ST. LOUIS — Joe Edwards, the innovative force behind the Delmar Loop, has sold nine properties to Washington University, including the well-known Pin-Up Bowl, a move that has turned the university into one of the entertainment district’s largest property owners.
The private college acquired seven buildings and two parking lots from limited liability companies owned by Edwards, the longtime steward of the Loop whose revitalization efforts turned it into one of the St. Louis region’s most popular shopping, dining and entertainment districts. The sales prices were not disclosed.
Edwards said the deals — which do not include his famed Blueberry Hill, Moonrise Hotel or concert venues — will ensure the Loop is taken care of for decades to come. The proceeds from the sales will help him pursue more projects in the Loop, he said, including a new mini-golf entertainment center that is slated to open later this year. He will still manage Pin-Up Bowl, which he first opened in 2003.
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“This is a win for the Delmar Loop,” Edwards said.
Washington University has long owned multifamily properties near the Loop that it uses for off-campus housing. But in recent years, the university has grown its commercial holdings along the entertainment district’s roughly 1-mile stretch of Delmar Boulevard that crosses from University City into St. Louis.
The area was desolate before Edwards opened the now-iconic restaurant and music club Blueberry Hill in 1972. That success later led to a renovation and reopening of Tivoli Theatre and Blueberry Hill’s Duck Room, where Chuck Berry played over 200 shows. Edwards also opened Peacock Diner, Moonrise Hotel and music venues The Pageant and Delmar Hall. More recently, he spearheaded the Loop Trolley.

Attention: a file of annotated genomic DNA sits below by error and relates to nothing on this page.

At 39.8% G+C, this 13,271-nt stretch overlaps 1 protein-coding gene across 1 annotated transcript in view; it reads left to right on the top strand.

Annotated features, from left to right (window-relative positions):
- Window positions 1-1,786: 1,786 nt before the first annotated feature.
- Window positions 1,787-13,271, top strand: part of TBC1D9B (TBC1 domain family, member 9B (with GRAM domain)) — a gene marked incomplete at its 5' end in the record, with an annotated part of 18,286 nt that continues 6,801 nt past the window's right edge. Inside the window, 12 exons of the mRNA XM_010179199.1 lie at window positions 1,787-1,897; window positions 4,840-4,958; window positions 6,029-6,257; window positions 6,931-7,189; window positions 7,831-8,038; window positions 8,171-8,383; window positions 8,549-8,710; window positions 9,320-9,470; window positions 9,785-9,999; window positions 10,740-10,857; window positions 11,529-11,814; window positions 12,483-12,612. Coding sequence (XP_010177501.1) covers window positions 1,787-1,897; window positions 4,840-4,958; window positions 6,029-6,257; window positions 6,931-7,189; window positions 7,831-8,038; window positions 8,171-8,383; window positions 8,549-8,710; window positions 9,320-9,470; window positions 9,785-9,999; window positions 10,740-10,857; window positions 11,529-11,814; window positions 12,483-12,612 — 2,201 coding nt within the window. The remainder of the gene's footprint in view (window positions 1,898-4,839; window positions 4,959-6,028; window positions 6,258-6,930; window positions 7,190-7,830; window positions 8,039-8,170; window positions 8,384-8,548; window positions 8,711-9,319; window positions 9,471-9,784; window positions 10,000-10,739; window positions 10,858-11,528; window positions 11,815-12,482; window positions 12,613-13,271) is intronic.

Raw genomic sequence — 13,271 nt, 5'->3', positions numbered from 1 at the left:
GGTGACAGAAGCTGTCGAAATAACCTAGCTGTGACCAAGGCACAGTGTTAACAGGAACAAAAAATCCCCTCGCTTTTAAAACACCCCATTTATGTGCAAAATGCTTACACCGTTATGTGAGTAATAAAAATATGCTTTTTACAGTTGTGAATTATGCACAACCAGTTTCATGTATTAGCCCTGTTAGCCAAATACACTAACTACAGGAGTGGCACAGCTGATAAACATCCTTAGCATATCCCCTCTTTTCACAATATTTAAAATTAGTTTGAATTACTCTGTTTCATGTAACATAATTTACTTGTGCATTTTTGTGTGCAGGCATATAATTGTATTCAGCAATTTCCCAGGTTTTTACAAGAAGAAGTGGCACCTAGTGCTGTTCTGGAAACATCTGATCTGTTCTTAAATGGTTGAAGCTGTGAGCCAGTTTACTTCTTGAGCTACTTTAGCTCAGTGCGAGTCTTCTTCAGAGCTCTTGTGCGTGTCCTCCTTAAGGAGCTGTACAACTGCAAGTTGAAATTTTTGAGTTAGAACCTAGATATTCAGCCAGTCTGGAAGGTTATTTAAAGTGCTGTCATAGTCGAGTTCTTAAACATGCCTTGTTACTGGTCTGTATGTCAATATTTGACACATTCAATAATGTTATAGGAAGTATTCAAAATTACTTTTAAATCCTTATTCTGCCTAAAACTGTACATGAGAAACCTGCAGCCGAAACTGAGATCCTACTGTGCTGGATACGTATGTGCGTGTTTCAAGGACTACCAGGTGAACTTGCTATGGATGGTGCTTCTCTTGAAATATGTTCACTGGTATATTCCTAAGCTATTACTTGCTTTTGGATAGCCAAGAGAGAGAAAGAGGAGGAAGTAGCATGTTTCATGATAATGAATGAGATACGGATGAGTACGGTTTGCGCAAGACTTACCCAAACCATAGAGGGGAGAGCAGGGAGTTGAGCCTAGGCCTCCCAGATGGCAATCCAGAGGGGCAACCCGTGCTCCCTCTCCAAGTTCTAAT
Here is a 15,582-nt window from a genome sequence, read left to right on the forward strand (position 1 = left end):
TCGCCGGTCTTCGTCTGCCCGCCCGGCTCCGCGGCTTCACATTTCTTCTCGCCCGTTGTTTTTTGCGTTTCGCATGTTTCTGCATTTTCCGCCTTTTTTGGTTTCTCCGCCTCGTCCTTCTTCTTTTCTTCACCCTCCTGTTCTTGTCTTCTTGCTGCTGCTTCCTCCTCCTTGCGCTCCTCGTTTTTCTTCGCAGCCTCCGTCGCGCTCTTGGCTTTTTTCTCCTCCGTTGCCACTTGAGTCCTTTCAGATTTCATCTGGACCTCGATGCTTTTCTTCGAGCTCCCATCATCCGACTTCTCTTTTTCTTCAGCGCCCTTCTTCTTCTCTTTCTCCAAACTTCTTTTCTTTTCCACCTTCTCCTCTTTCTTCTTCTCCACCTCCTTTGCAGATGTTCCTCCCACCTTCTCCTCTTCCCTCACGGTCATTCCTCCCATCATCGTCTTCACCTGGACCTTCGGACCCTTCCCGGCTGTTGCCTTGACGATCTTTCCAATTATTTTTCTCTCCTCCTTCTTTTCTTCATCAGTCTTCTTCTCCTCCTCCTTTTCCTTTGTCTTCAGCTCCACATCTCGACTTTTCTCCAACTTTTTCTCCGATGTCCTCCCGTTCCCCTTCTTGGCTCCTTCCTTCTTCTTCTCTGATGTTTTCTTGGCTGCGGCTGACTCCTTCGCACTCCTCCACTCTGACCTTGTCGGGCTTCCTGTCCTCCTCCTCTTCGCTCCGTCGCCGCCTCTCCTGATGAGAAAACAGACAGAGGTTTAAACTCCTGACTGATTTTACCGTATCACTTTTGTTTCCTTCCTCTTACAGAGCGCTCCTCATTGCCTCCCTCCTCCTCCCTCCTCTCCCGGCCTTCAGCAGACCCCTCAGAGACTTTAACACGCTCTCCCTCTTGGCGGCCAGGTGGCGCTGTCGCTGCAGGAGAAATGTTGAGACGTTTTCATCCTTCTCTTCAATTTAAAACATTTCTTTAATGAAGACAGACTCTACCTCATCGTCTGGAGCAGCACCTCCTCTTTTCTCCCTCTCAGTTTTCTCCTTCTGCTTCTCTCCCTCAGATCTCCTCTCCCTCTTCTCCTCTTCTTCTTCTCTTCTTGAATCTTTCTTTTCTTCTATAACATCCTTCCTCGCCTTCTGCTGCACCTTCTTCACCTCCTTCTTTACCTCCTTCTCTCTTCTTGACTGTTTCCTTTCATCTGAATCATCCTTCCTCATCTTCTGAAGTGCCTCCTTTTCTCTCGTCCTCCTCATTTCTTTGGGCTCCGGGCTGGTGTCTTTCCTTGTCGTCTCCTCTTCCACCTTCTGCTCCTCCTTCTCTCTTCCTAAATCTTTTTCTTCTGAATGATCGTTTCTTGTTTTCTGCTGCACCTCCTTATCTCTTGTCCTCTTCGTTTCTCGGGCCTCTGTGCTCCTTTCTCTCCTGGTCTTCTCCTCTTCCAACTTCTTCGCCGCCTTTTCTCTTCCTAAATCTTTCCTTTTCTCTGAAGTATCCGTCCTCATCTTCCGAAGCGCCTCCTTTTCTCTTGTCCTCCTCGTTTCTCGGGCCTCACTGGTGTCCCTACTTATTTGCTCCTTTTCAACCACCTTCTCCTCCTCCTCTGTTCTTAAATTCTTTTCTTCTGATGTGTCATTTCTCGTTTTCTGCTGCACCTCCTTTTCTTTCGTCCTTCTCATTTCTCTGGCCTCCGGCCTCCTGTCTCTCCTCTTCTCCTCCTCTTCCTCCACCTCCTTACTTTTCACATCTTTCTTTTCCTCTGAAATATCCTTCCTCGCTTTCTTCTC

The Loop now is a prime destination for tourists and locals alike. Its proximity to Washington University, whose Danforth Campus is less than a mile south, also makes it a major draw for students.
The university said that it maintains an interest in the neighborhoods around its campuses and tries to stay informed of properties available for sale.
In a statement, the university said that it may use some of the vacant space for administrative offices and that it has no plans to change the current tenants or how the businesses operate.
“We saw an opportunity to help preserve and support the vitality of the Loop and also secure space close to the Danforth Campus that could be used for university purposes,” the organization said. “We’re grateful for our partnership with Joe.”
The university’s biggest real estate play in the Loop has been The Lofts, a mixed-use student housing development it built 1 block west of Skinker Boulevard that features Peacock Diner and United Provisions grocery mart. It opened in 2014.
This latest acquisition represents one of Washington University’s biggest land grabs on both the St. Louis and University City sides of the Loop.
In the city, the deal includes Pin-Up Bowl, at 6191 Delmar; several mostly vacant low-rise retail buildings, one of which housed Pi Pizzeria before it closed; and two parking lots behind Moonrise Hotel and The Pageant.
In University City, it acquired the former Craft Alliance building, at 6633 Delmar, and the retail shops that once housed a Ben & Jerry’s ice cream shop and Babes Boutique and Rocket Fizz.
Washington University, which is typically exempt from paying property taxes, said it will continue paying taxes on commercial properties that are leased or will be leased to businesses. The properties have a combined tax value of $584,124.72.
University City spokeswoman Mary Goodman declined comment.
For Edwards, the mainstay of the Loop, he said he has no plans to retire. He already has his next big play with Magic Mini Golf, at 6160 Delmar.
The facility will have an 18-hole mini golf course, an indoor Ferris wheel and shuffleboard courts, among other amenities. He said it should open by late spring.
“I’m excited for the future,” Edwards said.